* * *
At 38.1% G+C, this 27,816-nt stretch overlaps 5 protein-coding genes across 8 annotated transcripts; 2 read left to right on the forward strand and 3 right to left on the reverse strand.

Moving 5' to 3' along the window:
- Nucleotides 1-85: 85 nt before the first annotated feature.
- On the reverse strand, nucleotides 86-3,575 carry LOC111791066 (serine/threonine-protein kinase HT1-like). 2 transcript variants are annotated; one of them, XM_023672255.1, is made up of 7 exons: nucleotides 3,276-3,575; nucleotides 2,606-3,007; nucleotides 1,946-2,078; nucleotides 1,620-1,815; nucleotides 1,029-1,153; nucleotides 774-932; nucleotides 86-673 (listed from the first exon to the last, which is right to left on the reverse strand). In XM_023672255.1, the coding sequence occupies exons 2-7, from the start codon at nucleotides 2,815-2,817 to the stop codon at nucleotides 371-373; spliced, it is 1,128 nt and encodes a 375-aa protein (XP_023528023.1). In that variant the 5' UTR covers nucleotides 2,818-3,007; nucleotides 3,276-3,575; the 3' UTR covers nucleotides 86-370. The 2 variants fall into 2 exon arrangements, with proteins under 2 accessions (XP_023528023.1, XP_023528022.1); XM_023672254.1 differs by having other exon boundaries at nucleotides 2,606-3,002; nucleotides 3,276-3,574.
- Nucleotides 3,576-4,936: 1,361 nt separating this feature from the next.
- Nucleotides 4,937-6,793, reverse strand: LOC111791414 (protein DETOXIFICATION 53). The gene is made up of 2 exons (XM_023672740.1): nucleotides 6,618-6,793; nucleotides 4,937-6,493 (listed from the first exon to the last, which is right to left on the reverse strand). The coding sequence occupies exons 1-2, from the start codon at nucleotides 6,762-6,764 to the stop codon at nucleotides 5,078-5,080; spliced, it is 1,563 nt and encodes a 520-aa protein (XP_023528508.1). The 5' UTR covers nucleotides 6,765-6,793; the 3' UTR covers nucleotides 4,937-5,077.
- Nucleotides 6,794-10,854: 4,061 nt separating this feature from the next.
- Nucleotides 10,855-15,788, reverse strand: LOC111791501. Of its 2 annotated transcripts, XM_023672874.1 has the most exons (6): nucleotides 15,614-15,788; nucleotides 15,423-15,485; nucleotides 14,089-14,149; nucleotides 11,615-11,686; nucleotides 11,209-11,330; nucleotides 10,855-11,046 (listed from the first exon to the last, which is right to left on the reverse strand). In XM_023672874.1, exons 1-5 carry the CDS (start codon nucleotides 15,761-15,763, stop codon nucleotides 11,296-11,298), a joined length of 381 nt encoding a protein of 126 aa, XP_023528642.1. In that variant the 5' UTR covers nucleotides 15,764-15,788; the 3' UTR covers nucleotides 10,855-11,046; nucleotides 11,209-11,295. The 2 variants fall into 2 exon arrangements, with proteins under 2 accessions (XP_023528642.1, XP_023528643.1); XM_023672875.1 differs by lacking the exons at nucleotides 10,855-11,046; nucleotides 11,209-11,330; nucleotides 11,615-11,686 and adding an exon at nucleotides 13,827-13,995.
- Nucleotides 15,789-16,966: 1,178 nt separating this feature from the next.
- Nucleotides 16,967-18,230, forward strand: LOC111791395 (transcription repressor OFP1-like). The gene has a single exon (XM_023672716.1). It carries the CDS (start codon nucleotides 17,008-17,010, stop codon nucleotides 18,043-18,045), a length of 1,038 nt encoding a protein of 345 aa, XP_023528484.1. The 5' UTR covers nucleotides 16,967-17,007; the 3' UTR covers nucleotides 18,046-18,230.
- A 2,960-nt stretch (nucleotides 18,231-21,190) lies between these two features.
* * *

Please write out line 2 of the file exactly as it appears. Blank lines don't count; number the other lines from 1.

Moving 5' to 3' along the window: